The Throne of Bones
“You hold in your hands a book of stories that forced Brian McNaughton to write. Make no mistake: I don’t exaggerate. There’s a reason this book won the World Fantasy Award. The stories inside it are rich, fascinating stuff—creepy and unsettling and phantasmic. Imagine what Tolkien’s Lord of the Rings would have been like if Tolkien had tried to tell that story sympathetically from the point of view of the human denizens of Mordor and you’ll have the slightest sense of what you’re about to wade into—but only just a sense. These stories will make the same demands on you that they made on Brian: they will command and compel you, and fill you full of terrible wonder. And when you’ve finished them you’ll find yourself wanting more.” —Alan Rodgers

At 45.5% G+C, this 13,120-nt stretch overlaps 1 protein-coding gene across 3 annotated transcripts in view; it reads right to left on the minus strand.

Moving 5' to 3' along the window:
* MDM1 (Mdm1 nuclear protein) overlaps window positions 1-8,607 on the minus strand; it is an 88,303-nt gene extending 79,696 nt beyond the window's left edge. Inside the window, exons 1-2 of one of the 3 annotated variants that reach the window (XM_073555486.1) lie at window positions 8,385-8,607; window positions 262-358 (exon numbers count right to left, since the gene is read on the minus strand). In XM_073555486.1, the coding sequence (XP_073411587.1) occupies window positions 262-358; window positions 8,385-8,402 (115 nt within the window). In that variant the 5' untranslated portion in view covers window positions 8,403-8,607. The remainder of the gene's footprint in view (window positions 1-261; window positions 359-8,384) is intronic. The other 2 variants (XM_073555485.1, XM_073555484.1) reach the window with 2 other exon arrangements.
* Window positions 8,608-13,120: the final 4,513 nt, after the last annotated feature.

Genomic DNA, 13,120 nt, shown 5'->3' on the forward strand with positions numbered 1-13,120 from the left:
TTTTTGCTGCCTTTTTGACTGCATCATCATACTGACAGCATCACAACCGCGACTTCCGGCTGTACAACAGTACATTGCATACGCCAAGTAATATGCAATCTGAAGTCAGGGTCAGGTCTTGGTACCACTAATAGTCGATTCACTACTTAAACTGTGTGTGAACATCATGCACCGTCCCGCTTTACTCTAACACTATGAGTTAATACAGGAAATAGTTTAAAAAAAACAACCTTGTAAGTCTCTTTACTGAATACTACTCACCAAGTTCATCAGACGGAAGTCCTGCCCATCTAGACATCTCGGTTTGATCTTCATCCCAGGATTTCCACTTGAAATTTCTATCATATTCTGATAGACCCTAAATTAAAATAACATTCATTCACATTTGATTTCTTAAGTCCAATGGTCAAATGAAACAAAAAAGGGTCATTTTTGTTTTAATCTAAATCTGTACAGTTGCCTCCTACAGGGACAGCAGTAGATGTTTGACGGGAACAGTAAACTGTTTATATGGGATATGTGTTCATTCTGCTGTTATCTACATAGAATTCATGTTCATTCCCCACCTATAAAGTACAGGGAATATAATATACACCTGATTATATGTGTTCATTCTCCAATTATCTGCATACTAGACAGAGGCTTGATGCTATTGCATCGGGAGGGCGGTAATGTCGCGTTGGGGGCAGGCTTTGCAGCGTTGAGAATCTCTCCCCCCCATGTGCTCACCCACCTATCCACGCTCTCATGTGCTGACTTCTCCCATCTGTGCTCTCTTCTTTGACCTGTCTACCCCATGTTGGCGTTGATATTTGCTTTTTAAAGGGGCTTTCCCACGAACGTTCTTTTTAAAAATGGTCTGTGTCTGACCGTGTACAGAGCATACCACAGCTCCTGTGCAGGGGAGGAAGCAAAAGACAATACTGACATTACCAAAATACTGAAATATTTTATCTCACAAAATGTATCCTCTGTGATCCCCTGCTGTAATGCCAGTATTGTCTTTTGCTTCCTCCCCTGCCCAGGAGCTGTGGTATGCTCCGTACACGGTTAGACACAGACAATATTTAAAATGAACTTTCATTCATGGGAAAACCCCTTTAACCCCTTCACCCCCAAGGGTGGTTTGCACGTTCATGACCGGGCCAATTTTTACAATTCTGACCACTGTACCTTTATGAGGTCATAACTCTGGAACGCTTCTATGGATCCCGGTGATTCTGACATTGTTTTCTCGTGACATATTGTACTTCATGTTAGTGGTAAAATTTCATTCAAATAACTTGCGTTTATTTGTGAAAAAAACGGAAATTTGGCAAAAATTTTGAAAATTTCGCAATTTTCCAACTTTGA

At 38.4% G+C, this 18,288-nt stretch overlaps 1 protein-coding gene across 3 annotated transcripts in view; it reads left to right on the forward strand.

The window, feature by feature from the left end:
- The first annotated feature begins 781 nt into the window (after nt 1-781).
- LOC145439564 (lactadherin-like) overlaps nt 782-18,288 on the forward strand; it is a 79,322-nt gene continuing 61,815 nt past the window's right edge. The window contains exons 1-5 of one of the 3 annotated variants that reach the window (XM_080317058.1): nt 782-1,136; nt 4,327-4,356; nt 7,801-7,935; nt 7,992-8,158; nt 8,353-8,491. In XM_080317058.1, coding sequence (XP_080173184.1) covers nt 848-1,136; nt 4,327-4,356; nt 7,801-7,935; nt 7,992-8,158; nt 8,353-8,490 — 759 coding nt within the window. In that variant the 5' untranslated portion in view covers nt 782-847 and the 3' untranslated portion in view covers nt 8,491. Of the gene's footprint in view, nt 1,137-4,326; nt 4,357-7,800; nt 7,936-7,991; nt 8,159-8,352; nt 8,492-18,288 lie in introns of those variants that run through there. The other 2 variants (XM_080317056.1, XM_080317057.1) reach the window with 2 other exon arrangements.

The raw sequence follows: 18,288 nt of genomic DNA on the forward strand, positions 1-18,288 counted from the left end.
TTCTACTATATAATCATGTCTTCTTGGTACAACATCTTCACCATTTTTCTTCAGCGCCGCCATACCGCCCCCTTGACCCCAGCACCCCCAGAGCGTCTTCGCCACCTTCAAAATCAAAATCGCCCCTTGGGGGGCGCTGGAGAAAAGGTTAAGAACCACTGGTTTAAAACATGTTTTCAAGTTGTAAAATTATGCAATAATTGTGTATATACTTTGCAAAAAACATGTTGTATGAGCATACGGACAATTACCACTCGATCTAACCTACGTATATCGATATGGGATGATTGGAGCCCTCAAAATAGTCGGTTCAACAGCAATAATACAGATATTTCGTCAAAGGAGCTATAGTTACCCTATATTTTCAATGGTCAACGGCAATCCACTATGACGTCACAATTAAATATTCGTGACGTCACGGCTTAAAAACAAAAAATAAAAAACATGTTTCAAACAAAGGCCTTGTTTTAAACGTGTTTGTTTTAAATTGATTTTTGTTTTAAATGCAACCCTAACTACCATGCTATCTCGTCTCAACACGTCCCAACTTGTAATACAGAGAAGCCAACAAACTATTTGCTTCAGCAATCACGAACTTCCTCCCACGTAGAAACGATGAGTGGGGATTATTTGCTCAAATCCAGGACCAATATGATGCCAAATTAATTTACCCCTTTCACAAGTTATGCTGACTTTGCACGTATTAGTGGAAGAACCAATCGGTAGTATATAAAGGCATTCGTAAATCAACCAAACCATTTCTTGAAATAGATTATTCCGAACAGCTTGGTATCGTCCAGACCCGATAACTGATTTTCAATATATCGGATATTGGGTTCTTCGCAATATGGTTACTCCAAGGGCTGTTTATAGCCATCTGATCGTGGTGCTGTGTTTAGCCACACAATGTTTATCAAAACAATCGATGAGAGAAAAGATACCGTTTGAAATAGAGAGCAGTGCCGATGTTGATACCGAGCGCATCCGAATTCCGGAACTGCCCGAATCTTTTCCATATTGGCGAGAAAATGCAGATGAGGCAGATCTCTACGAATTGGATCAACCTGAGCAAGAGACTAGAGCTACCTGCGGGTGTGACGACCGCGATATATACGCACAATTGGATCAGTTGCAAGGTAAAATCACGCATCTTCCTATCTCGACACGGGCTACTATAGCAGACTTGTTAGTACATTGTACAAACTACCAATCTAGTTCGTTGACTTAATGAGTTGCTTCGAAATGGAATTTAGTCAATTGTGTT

Imagine earthy Tolkienesque characters in a setting full of cemeteries, graverobbers, necromancers, corpse-eaters—even a huge labyrinthine necropolis. Imagine mephitic gardens where the sarcophage, selenotrope, and necrophilium bloom. Then throw in star-crossed lovers, crazed zealots, stalwart heroes, bloodthirsty renegade armies, hideous monsters, and likeable misfits. You’ve got just a hint of the wondrous and original visions in the dark fantasy world of Brian McNaughton.
Horror scholar S. T. Joshi, in the afterword to this collection of stories, notes the strong influence of Clark Ashton Smith, Lord Dunsany, H. P. Lovecraft, Robert E. Howard, and Greco-Roman decadent works such as Petronius’s Satyricon. “McNaughton seems to have mastered one of the most difficult of literary arts: to draw upon the classics of the field without losing his own voice…. The world that McNaughton has created in this book is the world of the ghoul; and who knows but that The Throne of Bones will become the standard textbook for the care and feeding of ghouls just as Dracula has become that for vampires?”